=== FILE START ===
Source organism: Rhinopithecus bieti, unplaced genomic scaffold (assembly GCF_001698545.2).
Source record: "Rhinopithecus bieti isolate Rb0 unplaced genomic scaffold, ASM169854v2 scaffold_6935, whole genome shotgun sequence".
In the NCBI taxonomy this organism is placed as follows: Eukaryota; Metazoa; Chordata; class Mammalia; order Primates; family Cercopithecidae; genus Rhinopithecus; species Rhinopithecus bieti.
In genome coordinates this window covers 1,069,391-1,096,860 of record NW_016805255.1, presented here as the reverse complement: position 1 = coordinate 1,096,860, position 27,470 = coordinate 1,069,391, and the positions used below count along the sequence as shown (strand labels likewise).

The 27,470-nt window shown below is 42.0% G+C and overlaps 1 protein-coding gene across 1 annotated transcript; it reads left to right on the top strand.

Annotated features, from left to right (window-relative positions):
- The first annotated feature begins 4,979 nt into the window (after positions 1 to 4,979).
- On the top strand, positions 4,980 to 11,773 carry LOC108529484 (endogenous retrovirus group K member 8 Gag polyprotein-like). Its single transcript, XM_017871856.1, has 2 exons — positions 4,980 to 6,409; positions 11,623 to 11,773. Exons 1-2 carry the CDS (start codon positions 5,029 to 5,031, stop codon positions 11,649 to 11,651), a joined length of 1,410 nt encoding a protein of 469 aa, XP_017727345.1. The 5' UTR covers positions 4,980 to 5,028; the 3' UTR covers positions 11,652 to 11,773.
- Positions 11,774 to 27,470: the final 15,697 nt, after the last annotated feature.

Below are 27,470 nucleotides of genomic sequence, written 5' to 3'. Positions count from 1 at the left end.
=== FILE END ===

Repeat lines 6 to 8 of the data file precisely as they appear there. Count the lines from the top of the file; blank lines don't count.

Annotated features, from left to right (window-relative positions):
- The first annotated feature begins 4,979 nt into the window (after positions 1 to 4,979).
- On the top strand, positions 4,980 to 11,773 carry LOC108529484 (endogenous retrovirus group K member 8 Gag polyprotein-like). Its single transcript, XM_017871856.1, has 2 exons — positions 4,980 to 6,409; positions 11,623 to 11,773. Exons 1-2 carry the CDS (start codon positions 5,029 to 5,031, stop codon positions 11,649 to 11,651), a joined length of 1,410 nt encoding a protein of 469 aa, XP_017727345.1. The 5' UTR covers positions 4,980 to 5,028; the 3' UTR covers positions 11,652 to 11,773.